What is this mystical liquid they call brake fluid? Some say brake fluid is what gives the fictional robotic assassin T-1000 from Terminator its super powers or if humans didn’t use brake fluid, the Large Hadron Collider would simply destroy the world in a black hole; and there would be no stopping it – pun intended!
Brake fluid is hydraulic in nature and what it is, it is an incompressible liquid. Brake systems take advantage of this capability to transfer pressure applied on one end of the system to the other end with minimal losses. In practice, this allows the foot pedal to operate the brakes – Thanks to the brake fluid. Brake fluid requires a clean and contaminant free environment to operate. However cars in the real world are exposed to all sorts of contaminants like heat, rain, dirt & moisture.
The brake fluid storage container aka reservoir, sits in a hot engine bay and that already gives the fluid a fair amount of heat to absorb. Remember the last time your bonnet was popped open and it felt like a sauna?
Heat can also come from hard braking from speed. Apart from the discs and pads heating up, the fluid supporting the pistons in the brake caliper will also heat up.
Moisture contamination is a larger player when it comes to maintaining the quality of brake fluid in the system. Moisture build up comes from many sources. Glycol-based brake fluid starts to absorb moisture from the moment it is put in the system. The fluid attracts moisture through microscopic pores in rubber hoses, past seals and exposure to the air. The problem is obviously worse in Singapore since humidity is high.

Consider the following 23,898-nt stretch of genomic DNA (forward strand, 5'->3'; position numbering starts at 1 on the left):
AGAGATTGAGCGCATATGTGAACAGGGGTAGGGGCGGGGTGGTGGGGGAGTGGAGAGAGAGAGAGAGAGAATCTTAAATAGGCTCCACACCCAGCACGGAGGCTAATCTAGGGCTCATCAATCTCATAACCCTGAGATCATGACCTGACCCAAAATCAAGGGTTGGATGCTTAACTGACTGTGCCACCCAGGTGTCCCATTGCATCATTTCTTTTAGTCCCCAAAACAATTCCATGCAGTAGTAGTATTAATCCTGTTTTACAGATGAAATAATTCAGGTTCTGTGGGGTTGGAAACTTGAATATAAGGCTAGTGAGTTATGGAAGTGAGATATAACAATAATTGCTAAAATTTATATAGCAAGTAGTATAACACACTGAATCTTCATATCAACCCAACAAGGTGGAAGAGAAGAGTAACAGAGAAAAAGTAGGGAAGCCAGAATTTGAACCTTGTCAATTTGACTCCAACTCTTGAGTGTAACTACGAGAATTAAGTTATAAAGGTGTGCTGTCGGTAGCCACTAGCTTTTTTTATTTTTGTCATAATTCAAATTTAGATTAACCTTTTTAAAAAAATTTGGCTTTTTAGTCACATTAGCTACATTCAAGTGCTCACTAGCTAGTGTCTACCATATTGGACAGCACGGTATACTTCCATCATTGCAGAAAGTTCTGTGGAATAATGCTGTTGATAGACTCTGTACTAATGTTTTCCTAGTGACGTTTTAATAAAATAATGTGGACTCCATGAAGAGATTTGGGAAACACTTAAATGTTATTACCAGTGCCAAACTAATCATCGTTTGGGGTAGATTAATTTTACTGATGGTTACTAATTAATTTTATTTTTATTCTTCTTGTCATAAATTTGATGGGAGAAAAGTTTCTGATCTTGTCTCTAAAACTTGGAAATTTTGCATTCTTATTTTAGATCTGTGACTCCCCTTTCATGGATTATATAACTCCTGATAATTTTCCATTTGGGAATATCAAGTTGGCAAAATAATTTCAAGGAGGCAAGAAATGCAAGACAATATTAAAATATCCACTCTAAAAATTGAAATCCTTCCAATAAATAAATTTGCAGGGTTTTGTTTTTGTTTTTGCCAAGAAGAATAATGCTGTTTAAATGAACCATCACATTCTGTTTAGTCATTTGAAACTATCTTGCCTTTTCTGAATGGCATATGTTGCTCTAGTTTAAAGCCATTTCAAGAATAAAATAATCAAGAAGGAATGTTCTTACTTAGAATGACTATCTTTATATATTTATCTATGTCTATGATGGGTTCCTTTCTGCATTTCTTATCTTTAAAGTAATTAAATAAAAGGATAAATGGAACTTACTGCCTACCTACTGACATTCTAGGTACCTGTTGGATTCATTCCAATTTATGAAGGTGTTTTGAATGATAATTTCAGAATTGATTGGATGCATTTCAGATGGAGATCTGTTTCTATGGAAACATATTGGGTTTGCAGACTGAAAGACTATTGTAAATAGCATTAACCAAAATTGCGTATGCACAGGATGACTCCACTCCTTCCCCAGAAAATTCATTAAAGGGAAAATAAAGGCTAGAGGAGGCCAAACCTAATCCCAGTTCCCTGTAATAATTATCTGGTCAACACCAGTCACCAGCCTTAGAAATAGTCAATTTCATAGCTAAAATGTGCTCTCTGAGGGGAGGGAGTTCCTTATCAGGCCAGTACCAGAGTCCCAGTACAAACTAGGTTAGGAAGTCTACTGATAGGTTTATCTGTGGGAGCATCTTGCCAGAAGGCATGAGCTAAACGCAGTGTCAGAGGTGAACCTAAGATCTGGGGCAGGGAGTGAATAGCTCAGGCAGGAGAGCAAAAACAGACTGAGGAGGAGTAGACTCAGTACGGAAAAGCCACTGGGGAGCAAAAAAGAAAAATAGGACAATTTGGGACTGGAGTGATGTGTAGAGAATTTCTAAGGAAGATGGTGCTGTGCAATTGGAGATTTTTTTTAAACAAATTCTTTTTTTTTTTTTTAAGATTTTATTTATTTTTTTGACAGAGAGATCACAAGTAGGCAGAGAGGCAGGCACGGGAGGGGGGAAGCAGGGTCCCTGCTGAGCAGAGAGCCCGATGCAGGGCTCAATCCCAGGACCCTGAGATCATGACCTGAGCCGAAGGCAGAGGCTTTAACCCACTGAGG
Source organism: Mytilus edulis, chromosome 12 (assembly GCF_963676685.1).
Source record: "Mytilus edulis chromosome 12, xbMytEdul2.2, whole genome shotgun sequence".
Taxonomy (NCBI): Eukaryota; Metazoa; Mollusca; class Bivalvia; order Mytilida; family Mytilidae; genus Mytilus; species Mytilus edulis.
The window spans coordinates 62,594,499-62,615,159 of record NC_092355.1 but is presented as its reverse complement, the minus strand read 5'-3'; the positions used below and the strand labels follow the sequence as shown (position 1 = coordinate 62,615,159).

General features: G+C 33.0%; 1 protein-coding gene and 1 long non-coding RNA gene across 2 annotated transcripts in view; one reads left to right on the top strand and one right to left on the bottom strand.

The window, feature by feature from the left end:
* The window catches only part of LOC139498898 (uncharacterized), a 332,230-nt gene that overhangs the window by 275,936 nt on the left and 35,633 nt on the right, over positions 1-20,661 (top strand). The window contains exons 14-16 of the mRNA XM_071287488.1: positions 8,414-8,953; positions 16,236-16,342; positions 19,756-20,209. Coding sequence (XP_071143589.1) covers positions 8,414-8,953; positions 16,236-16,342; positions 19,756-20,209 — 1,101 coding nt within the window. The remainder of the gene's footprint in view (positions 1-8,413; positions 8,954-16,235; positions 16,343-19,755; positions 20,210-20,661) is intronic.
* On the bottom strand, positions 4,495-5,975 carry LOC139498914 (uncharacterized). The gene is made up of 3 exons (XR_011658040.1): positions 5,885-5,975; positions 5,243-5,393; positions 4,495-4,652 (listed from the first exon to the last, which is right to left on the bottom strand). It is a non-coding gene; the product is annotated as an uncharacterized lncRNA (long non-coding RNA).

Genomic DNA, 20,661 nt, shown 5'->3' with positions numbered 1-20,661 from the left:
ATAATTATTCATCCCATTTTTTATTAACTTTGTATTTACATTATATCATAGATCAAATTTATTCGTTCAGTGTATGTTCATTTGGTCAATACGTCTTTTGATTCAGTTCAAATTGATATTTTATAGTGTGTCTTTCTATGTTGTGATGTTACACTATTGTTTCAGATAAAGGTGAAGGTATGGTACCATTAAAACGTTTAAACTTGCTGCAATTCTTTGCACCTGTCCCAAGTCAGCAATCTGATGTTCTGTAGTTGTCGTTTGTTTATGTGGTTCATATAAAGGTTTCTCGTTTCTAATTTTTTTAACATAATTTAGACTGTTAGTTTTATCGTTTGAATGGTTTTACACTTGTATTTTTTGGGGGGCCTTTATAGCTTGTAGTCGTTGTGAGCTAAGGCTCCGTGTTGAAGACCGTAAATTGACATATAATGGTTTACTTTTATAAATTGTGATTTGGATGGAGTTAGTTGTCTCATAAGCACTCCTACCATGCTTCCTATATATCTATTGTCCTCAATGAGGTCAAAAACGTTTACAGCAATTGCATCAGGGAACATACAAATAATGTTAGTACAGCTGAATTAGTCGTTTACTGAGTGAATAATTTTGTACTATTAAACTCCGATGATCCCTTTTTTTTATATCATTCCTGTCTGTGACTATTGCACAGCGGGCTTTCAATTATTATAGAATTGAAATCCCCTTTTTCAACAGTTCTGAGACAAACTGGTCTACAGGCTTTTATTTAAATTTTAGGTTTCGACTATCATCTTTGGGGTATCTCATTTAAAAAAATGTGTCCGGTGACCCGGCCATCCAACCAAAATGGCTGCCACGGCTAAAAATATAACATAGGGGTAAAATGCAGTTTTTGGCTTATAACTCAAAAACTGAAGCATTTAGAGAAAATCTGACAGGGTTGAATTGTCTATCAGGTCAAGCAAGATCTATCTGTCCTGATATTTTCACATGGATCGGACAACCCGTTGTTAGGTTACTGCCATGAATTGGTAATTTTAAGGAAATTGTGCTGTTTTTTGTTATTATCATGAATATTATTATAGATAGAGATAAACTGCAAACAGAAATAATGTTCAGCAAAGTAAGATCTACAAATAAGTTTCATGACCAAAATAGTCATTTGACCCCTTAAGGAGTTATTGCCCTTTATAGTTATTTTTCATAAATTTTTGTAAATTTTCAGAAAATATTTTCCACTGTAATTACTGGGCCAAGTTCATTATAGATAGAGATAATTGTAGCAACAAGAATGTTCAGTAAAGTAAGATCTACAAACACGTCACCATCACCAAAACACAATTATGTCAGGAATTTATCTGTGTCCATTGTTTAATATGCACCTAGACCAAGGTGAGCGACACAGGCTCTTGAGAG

After only a year of service, the brake fluid in the average vehicle may contain as much as two percent water. After 18 months, the level of contamination can be as high as three percent. And after several years of service, it is not unusual to find brake fluid that contains as much as seven to eight percent water.
Our brake fluid tester reports the percentage of moisture present and displays either Green, Amber or Red depending on whether it has <0.1%, <1.5% or >3% moisture. Any moisture present is considered contamination. Water contamination increases the danger of brake failure because vapor pockets can form if the brake fluid gets too hot. Vapor displaces fluid and is compressible, so when the brakes are applied the pedal may go all the way to the floor without even applying the brakes hard.